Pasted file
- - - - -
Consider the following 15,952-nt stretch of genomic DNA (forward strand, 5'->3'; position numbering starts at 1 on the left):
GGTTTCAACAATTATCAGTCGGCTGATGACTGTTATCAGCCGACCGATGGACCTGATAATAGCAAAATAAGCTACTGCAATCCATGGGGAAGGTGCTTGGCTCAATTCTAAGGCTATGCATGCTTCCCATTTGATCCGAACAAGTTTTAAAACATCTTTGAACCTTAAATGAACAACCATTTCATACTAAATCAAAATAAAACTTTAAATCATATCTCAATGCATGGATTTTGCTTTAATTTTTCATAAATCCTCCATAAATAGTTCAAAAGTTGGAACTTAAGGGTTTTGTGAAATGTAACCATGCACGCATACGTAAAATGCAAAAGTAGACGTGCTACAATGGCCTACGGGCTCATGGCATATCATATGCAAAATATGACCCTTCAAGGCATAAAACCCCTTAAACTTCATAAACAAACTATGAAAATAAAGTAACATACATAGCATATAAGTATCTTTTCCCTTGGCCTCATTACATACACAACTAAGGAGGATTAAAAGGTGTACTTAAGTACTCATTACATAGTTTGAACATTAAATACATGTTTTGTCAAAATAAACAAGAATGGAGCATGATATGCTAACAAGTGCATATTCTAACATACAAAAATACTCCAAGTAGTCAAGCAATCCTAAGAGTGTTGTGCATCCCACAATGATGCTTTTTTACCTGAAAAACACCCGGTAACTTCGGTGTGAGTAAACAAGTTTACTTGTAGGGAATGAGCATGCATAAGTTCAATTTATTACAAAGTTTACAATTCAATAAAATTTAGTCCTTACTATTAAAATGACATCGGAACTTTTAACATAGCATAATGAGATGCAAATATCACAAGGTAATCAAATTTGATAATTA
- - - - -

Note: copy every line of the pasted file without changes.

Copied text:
Consider the following 15,952-nt stretch of genomic DNA (forward strand, 5'->3'; position numbering starts at 1 on the left):
GGTTTCAACAATTATCAGTCGGCTGATGACTGTTATCAGCCGACCGATGGACCTGATAATAGCAAAATAAGCTACTGCAATCCATGGGGAAGGTGCTTGGCTCAATTCTAAGGCTATGCATGCTTCCCATTTGATCCGAACAAGTTTTAAAACATCTTTGAACCTTAAATGAACAACCATTTCATACTAAATCAAAATAAAACTTTAAATCATATCTCAATGCATGGATTTTGCTTTAATTTTTCATAAATCCTCCATAAATAGTTCAAAAGTTGGAACTTAAGGGTTTTGTGAAATGTAACCATGCACGCATACGTAAAATGCAAAAGTAGACGTGCTACAATGGCCTACGGGCTCATGGCATATCATATGCAAAATATGACCCTTCAAGGCATAAAACCCCTTAAACTTCATAAACAAACTATGAAAATAAAGTAACATACATAGCATATAAGTATCTTTTCCCTTGGCCTCATTACATACACAACTAAGGAGGATTAAAAGGTGTACTTAAGTACTCATTACATAGTTTGAACATTAAATACATGTTTTGTCAAAATAAACAAGAATGGAGCATGATATGCTAACAAGTGCATATTCTAACATACAAAAATACTCCAAGTAGTCAAGCAATCCTAAGAGTGTTGTGCATCCCACAATGATGCTTTTTTACCTGAAAAACACCCGGTAACTTCGGTGTGAGTAAACAAGTTTACTTGTAGGGAATGAGCATGCATAAGTTCAATTTATTACAAAGTTTACAATTCAATAAAATTTAGTCCTTACTATTAAAATGACATCGGAACTTTTAACATAGCATAATGAGATGCAAATATCACAAGGTAATCAAATTTGATAATTA